Last Updated: Friday - 09/24/2010
Week of February 18, 2002
A sympathetic look at Pope John XXIII
Pope John XXIII, by Thomas Cahill, Viking/Penguin: New York, NY. 2002. 241 pages. Hardcover.
Review by WAYNE HOLST
Special to the WCR
"We're not on earth as museum keepers but to cultivate a flourishing garden of life and to prepare a glorious future." These are the words of the much beloved and unofficially sainted Pope John XXIII before he was elected to serve on the Chair of St. Peter in Rome.
John is known for many things. Most importantly, however, was his convening of the Second Vatican Council (1962-65). His stamp was clearly impressed upon that august assembly, even though he did not live to see its completion.
John believed the council should meditate upon the Church not as a juridical institution but as a mystery unfolding in time; a mystery central to the healing of the world. He saw the Church as a development rooted in the Gospel.
This idea, though not conceived by John, helped him view its sometimes less than honourable history in a more objective way. With that perspective, he was able to speak with wisdom to his time, and, in so doing he helped set the Church on a new course with future implications still unknown.
The author of Pope John XXIII, Thomas Cahill (How the Irish Saved Civilization, The Gifts of the Jews) writes an erudite, sweeping papal mini-narrative within which the pontificate of John XXIII serves as a transformative event. John was a true man of God with an integrity and warm transparency quite unlike any other pope, before or since.
This book is a biographical essay and not in any sense the definitive biography which remains to be written when all the extant documentation is available for scholarly assessment.
It is divided into four parts. Before John explains how papal history evolved over the centuries. Angelo the Man describes the emergence of Angelo Giuseppe Roncalli from Italian peasantry to affable priest, pastoral archbishop and seasoned Vatican diplomat. Roncalli the Pastor, John the Pope recounts his ministry as patriarch of Venice and bishop of Rome. After John assesses his successors, Paul VI and John Paul II.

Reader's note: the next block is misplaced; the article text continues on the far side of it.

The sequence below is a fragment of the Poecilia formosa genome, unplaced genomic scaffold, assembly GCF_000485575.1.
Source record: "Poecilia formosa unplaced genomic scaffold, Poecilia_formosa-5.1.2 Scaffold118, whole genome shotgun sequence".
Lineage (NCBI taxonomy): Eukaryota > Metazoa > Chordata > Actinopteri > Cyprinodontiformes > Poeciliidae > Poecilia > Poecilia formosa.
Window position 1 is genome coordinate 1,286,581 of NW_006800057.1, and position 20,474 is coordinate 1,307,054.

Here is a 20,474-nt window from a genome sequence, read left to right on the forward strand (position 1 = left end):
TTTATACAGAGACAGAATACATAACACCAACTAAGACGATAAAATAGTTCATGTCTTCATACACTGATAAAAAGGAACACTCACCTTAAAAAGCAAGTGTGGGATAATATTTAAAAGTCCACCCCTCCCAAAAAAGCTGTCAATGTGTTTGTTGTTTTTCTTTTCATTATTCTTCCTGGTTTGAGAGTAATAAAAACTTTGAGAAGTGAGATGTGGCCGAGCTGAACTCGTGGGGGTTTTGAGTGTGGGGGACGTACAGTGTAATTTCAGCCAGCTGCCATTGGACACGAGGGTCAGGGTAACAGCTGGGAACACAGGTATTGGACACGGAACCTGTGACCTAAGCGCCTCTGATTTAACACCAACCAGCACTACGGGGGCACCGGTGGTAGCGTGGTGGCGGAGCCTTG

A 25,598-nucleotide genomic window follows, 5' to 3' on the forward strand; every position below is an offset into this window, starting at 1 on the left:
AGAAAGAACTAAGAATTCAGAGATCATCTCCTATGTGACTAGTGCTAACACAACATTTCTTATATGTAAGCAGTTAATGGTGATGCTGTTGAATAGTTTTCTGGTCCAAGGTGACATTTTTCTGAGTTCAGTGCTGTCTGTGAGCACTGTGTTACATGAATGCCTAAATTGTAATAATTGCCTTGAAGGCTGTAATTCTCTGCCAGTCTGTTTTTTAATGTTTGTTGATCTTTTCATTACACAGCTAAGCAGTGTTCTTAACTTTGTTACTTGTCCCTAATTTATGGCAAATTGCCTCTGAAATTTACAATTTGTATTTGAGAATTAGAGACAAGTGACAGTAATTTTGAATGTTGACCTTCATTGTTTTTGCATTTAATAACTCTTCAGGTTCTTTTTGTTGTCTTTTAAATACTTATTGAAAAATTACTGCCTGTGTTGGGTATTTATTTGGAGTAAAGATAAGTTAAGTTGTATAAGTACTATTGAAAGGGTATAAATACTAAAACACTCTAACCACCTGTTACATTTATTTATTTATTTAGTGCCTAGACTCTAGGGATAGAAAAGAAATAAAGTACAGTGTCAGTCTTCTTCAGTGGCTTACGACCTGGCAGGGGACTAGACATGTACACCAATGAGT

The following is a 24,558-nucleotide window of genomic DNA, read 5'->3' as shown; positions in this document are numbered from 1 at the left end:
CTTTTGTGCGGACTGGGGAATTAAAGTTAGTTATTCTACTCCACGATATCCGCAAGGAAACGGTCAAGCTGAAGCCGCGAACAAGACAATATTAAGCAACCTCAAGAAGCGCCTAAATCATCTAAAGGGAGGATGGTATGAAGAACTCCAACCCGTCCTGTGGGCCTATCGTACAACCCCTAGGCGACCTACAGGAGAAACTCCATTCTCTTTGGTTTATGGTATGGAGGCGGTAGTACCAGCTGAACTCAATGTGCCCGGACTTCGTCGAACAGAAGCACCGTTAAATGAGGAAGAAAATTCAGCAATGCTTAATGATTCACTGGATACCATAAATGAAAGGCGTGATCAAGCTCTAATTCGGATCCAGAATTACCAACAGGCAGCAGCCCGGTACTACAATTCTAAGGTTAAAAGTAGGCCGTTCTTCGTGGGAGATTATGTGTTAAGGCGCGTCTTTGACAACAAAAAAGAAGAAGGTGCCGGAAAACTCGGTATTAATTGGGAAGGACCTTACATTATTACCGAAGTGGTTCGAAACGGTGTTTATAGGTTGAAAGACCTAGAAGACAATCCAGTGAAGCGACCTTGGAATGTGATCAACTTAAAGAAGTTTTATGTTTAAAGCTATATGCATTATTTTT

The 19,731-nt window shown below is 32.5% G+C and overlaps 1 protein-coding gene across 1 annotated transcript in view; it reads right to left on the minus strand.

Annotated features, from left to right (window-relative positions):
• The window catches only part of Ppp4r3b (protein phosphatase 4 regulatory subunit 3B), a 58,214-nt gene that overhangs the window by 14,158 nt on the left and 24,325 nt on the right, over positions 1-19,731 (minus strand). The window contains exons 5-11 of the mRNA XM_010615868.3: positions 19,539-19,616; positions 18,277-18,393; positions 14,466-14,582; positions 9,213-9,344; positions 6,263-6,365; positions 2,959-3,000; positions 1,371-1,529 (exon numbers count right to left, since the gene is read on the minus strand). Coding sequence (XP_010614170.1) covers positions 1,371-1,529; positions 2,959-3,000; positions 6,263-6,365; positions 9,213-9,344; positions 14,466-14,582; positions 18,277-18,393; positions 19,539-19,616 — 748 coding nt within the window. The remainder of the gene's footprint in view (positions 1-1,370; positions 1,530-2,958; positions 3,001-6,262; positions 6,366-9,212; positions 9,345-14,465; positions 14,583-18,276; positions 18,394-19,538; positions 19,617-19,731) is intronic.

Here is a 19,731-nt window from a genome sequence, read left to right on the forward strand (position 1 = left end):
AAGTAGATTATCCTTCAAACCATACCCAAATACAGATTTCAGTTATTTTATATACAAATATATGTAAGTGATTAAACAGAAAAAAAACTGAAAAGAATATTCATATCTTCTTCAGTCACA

A brief epilogue urges that the Church is always in need of reformation because it is ever in danger of becoming a mere self-protecting institution like all other institutions. "When this happens," says Cahill, "it follows not the law of love but the law of institutions, by which it tends to do the opposite of what it proposes to do".
Actually, the papacy has always tended to assume the colouration of its time and place while "the hope of John XXIII was to return the Church to Pentecost."
Cahill writes for a general, and not only a Catholic, readership. Eastern Orthodox Christians and Jewish readers will appreciate the unprecedented attention John paid them. Protestant Christians will savour Cahill's praise for "earnest Martin Luther."
A good argument could be mounted to challenge whether John XXIII is the benchmark against which the entire pontifical history should be measured.
Yet, there is no quibble from this reviewer over John's unusual importance and the hope for seeing the Church from the new way he instilled in the hearts of Catholic and non-Catholic humanity. "From his unique position John was able to cast a pebble into the pond of human experience that has continued to reverberate in ever wider rings."
(Rev. Dr. Wayne Holst is a writer who has taught religion and culture at the University of Calgary.)